Amid what the World Food Programme (WFP) calls the worst humanitarian crisis in the world, BBC News reports that peace talks between the Iranian-backed Houthi rebels and the Saudi coalition are going well and could lead to another ceasefire in Yemen.
The Yemeni civil war has killed tens of thousands and has left over two-thirds of the country malnourished and relying on aid, the WFP reports. While BBC News indicates that some are hopeful that a potential ceasefire might spell the slow decline of the war, many advocates worry the peace agreement will not come soon enough.
According to the Council on Foreign Relations (CFR), the Yemeni civil war began in 2014 after Houthi insurgents (a Shi’ite rebel group) took the capital city of Sana’a, ousting President Abd Rabbu Mansour Hadi. Saudi-led coalition forces entered the conflict alongside the government to push Iranian interests out of the country. CFR also reports that multiple Iranian weapons shipments have been seized in the Gulf of Aden, leading the Saudi coalition to implement an air, land, and sea blockade of Yemen that has crippled the flagging economy.
The humanitarian crisis caused by fighting in the country and the blockade by coalition forces cannot be overstated. The United Nations Population Fund reports that 21.1 million of the country’s 33 million people require humanitarian assistance. One of the leading causes for this is the blockade by the coalition forces around Yemen. The goal of the blockade was to stop weapons from getting into the country, according to Human Rights Watch, but instead, it prevented fuel, food, and medical resources from reaching civilians. Humans Rights Watch continues that these actions violate the laws of war concerning the treatment of civilians.
Both the Houthi rebels and the Saudi coalition have been accused of war crimes that they vehemently deny committing. The coalition has been accused of committing double-tap airstrikes, according to Reuters. This accusation alleges that when the Saudi coalition airstrikes a target, the fighters then come back around and initiate a second attack once people come to help. These airstrikes work to terrorize civilians and sow discord within the Houthi-controlled regions. PBS reports that the United States sold weapons to Saudi Arabia that have been used to kill 87 civilians and wound another 140 over the past year alone.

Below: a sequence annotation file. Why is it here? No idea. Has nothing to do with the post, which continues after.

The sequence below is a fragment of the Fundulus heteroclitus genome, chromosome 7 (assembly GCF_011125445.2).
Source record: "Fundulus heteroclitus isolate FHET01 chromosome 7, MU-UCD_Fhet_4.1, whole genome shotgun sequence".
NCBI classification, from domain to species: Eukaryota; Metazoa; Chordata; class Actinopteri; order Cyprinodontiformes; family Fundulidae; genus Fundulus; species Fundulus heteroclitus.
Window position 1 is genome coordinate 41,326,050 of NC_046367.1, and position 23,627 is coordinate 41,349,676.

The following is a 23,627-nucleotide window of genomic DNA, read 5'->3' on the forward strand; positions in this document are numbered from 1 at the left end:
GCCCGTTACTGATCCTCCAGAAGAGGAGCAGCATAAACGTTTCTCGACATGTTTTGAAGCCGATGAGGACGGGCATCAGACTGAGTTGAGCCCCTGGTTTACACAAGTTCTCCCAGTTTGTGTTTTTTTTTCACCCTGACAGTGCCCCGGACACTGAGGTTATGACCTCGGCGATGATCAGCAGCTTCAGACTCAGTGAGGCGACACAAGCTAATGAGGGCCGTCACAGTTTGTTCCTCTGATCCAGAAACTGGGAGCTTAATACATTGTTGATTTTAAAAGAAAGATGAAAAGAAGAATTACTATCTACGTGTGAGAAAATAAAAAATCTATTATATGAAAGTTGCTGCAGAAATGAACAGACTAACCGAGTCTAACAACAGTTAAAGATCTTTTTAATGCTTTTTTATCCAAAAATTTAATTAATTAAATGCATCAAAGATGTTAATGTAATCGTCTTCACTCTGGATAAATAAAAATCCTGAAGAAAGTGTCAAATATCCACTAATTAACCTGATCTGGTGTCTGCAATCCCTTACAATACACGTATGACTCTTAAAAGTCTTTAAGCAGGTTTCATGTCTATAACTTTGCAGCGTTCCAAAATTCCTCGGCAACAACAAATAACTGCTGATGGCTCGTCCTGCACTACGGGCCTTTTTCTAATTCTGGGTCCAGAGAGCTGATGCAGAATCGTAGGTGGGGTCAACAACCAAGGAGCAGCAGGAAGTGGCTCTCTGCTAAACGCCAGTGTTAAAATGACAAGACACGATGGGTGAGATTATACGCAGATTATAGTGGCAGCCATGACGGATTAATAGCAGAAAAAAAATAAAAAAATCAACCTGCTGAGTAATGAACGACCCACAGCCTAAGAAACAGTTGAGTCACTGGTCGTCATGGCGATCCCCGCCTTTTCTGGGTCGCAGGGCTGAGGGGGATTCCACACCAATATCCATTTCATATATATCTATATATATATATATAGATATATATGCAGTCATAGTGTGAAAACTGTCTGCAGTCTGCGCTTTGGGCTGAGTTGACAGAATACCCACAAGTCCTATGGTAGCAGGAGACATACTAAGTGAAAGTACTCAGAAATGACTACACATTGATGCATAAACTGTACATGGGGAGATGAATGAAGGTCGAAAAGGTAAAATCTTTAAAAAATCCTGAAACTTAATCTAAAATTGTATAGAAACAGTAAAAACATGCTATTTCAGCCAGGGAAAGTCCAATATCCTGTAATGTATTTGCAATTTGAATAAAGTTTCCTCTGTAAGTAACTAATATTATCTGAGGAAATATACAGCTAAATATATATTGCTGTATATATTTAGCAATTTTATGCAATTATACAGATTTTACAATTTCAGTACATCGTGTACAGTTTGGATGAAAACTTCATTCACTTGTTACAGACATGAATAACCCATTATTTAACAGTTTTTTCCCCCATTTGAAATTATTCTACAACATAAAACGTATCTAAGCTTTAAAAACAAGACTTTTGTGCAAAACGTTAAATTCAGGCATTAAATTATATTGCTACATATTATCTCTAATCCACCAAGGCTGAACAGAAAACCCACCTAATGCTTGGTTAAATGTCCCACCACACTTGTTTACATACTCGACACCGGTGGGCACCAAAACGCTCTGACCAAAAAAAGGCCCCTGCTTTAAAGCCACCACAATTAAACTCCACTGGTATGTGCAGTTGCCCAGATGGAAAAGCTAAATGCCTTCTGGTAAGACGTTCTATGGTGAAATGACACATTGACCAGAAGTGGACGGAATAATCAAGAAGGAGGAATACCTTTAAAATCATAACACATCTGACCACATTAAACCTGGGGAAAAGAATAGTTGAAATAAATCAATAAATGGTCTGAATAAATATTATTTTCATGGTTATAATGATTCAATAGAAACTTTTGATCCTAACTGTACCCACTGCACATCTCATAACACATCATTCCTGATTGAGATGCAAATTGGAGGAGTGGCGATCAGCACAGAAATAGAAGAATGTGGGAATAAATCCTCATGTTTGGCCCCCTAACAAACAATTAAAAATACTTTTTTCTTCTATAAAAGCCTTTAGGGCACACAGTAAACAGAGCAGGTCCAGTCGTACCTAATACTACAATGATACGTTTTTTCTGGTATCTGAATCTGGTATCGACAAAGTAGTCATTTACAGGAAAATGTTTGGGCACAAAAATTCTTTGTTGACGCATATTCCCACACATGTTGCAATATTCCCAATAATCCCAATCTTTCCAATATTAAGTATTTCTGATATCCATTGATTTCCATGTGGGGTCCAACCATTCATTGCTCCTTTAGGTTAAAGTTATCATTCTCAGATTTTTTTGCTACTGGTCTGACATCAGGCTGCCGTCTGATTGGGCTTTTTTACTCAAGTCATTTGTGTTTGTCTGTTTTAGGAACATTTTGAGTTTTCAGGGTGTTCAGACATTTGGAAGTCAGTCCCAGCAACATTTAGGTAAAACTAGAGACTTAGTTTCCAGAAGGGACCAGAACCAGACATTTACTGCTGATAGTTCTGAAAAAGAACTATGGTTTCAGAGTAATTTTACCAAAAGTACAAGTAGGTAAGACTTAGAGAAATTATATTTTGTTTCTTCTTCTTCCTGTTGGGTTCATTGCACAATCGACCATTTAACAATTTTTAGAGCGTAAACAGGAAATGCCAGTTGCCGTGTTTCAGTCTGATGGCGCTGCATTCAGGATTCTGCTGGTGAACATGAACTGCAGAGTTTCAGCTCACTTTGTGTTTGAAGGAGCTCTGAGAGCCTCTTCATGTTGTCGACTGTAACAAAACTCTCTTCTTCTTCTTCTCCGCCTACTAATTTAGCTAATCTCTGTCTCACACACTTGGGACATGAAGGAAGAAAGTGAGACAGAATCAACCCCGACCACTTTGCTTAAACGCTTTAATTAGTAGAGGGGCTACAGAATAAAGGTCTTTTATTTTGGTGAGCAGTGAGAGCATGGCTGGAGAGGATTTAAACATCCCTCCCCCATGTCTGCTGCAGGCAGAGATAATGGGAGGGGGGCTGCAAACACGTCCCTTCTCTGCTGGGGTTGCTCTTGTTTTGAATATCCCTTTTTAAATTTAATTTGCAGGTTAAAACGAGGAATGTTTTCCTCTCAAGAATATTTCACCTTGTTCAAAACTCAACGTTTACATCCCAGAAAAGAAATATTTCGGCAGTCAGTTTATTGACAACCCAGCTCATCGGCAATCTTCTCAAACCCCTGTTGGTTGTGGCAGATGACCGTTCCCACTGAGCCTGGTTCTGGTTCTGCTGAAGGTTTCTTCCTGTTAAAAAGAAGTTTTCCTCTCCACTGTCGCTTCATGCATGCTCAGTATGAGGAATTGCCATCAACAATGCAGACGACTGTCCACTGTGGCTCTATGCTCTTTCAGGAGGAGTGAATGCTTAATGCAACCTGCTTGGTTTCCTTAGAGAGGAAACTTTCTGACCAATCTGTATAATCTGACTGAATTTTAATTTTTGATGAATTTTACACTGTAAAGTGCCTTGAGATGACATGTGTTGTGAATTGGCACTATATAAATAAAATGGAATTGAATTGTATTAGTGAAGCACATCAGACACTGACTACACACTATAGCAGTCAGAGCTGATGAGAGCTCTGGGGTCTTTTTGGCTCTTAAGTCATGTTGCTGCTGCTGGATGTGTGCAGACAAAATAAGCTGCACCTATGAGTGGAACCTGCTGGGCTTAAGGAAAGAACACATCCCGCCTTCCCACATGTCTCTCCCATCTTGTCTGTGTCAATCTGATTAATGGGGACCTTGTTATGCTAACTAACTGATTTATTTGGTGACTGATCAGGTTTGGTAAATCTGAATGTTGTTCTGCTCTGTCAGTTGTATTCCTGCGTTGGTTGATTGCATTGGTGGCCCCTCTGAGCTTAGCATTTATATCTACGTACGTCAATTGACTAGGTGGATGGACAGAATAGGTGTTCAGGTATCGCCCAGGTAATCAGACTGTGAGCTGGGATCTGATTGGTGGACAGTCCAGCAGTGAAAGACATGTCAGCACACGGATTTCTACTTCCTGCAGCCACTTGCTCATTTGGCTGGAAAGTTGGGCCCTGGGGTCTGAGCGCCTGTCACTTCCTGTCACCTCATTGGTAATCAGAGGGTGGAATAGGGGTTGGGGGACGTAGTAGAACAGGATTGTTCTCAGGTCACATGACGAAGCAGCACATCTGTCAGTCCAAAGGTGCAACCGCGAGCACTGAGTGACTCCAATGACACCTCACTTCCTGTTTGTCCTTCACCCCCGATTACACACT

Human Rights Watch reports that Houthi groups fired rockets and artillery into civilian areas of the Marib governance, displacing thousands of civilians. Reuters also reports that the Houthis had launched attacks targeting civilians within the country and committed acts of terror against Saudi civilians. The insurgent group had the civilian sections of the region for over two years, causing deprivation. They have also been accused of executing Prisoners of War (POWs) by Human Rights Watch and putting POWs under extreme deprivation to get answers.
The peace process has been slow and painstaking over the last eight years. Reuters reports that Houthi leaders believe the last round of talks in April could bring the two sides closer to concluding the hostilities. The two sides have reached tentative agreements about opening Houthi-controlled parts of the country and the Sana’a airport. The only two sticking points left are that the Houthis are requesting payment for civil servants, including military leaders, from the government’s oil money and are requesting hard dates for when the Saudis would pull forces from the country. The recent talks between the Houthi and the Saudi coalition have been paired with the talks between Saudi Arabia and Iran to restore ties and end the proxy war in Yemen. Hopes are high that the next rounds scheduled will produce a further ceasefire and the basis for a lasting peace between the coalition and the Houthis.
Yemen has become the largest humanitarian crisis since the war started. Two-thirds of the country is on the verge of starvation because of the cyclical nature of war crimes and blockades set up by both sides of the war. The extended conflict has left tens of thousands dead and millions in crushing deprivation and will to continue to do so until the goals of the recent peace talks are realized.
Image Courtesy of EU Civil Protection and Humanitarian Aid